As such, it was discussed whether ad hoc judges should be appointed to hear cases where the respondent State is not represented in the standing mechanism. Such judges need not be nationals of the respondent State – what matters is rather that the respondent State be involved in the appointment of the judge or arbitrator. In terms of the number of judges in the selective model, it was said that this should be determined based on the standing mechanism’s projected caseload, as well as the number of contracting States. We note that the Report uses the words “judge”, “arbitrator” and “adjudicator”, and this post reflects the word used in the relevant section of the Report.

Selection and appointment process

WGIII outlined the following options for selecting and appointing adjudicators: (i) direct appointment by each State; (ii) appointment by a vote of the contracting States; or (iii) appointment by an independent commission. It was further suggested that non-State stakeholders, such as investors and civil society, should also be involved in this selection process to ensure the legitimacy of the standing mechanism. In addition, it was said that the disputing parties should be able to choose adjudicators from a mandatory roster only at the first instance, rather than at the appellate level.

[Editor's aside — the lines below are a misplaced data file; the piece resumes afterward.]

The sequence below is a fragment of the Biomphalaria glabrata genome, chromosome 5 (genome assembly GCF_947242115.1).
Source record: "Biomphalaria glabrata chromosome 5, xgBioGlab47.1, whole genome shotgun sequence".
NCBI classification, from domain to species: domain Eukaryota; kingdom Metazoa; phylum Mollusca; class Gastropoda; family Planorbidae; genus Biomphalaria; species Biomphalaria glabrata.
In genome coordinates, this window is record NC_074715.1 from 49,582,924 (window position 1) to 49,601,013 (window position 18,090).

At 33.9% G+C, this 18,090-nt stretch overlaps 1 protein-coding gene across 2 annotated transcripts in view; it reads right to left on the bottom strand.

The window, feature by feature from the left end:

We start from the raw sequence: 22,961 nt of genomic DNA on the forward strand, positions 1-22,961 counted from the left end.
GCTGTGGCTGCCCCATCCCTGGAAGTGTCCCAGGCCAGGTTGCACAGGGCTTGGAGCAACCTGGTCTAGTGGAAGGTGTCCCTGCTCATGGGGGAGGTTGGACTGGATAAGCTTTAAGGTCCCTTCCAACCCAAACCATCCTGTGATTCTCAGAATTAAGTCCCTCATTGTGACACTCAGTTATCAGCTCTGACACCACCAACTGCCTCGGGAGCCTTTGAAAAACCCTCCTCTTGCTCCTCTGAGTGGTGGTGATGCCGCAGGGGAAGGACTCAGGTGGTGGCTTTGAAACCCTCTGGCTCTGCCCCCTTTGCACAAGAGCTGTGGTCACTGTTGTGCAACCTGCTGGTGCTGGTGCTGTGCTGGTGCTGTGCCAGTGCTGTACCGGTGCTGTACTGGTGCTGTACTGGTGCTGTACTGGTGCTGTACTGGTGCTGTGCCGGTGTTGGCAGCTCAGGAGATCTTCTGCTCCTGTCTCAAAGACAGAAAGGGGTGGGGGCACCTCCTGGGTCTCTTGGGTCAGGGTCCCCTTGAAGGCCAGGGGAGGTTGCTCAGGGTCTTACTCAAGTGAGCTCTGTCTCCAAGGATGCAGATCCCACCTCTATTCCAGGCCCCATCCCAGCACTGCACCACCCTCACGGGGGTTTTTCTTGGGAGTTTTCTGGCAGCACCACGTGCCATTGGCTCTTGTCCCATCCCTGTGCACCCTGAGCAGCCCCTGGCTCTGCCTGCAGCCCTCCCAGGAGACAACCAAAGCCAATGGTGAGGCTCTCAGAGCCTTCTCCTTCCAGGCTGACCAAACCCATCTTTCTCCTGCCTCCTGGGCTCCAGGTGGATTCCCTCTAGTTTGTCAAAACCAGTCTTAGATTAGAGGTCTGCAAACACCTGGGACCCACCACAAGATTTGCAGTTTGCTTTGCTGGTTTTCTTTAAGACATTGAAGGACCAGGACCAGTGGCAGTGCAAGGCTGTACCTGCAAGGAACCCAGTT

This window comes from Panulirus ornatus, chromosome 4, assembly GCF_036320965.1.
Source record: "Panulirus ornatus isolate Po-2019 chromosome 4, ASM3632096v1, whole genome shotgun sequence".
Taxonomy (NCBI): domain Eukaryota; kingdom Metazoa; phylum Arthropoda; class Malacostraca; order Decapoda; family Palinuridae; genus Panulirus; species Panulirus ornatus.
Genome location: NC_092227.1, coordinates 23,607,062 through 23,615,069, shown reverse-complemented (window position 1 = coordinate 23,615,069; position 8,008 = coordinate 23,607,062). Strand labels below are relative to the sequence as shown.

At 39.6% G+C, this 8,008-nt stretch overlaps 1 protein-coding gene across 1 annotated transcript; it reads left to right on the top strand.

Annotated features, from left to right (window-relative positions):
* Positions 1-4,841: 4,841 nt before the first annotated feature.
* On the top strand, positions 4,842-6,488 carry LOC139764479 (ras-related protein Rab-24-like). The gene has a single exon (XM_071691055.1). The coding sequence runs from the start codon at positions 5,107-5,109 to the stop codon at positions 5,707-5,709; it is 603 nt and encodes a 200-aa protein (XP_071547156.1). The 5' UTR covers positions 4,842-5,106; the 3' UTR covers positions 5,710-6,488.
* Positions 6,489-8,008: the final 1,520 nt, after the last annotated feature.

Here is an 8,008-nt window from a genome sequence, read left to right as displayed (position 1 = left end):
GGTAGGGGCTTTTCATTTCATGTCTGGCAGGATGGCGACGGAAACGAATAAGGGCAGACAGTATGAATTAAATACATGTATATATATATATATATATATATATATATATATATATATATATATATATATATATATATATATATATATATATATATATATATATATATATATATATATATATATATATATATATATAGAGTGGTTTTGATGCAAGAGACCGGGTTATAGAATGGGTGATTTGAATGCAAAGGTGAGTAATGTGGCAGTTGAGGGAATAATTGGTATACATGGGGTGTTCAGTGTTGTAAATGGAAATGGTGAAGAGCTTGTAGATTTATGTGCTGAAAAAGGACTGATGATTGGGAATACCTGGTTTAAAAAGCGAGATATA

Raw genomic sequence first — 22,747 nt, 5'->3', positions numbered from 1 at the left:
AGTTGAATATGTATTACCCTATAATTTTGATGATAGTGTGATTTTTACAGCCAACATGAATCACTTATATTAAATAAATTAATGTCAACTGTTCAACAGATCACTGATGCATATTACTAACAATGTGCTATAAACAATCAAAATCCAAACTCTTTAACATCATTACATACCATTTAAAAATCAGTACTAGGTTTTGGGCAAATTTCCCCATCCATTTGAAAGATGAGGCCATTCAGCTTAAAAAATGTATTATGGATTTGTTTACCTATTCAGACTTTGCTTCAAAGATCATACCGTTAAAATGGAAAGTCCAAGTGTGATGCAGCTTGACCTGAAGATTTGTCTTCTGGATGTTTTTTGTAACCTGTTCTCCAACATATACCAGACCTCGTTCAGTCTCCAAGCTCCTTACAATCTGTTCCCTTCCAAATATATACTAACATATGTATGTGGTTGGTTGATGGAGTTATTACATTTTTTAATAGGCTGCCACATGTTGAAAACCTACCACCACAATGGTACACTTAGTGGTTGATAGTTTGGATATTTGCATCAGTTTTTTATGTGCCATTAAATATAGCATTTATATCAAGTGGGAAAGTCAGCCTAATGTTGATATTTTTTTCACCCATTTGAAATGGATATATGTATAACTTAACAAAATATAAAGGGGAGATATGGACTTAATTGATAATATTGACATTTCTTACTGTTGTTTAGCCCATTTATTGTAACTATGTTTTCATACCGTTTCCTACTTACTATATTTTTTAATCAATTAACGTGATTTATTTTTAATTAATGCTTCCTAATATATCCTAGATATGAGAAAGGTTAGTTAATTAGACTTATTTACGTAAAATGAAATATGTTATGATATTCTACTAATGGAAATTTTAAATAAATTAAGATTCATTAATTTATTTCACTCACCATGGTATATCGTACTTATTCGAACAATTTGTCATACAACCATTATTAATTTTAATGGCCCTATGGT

Conclusion on the selection and appointment of adjudicators in a standing mechanism

It was recalled that WGIII was yet to decide on the desirability and feasibility of a standing mechanism, which would be considered at a later stage. WGIII proceeded to instruct the Secretariat to prepare a text on the selection and appointment of adjudicators in a standing mechanism.

Appellate mechanism

WGIII considered the nature, scope and effect of an appellate mechanism on the basis of the related working paper published in November 2020 (see our previous PIL Notes post about this development here). In terms of the form which this appellate mechanism would take, it was discussed that this could be ad hoc, a standing appellate body or the second tier of a standing court.

The appellate mechanism was thought to potentially enhance the correctness and consistency of decisions rendered by tribunals, thereby increasing the overall predictability and the efficiency of ISDS. The appellate mechanism is, however, not meant to enable systematic or frivolous appeals, or the full rehearing of each aspect of a case. To this end, it was discussed whether certain features, such as a high standard of review, security for costs and early dismissal, would have to be developed.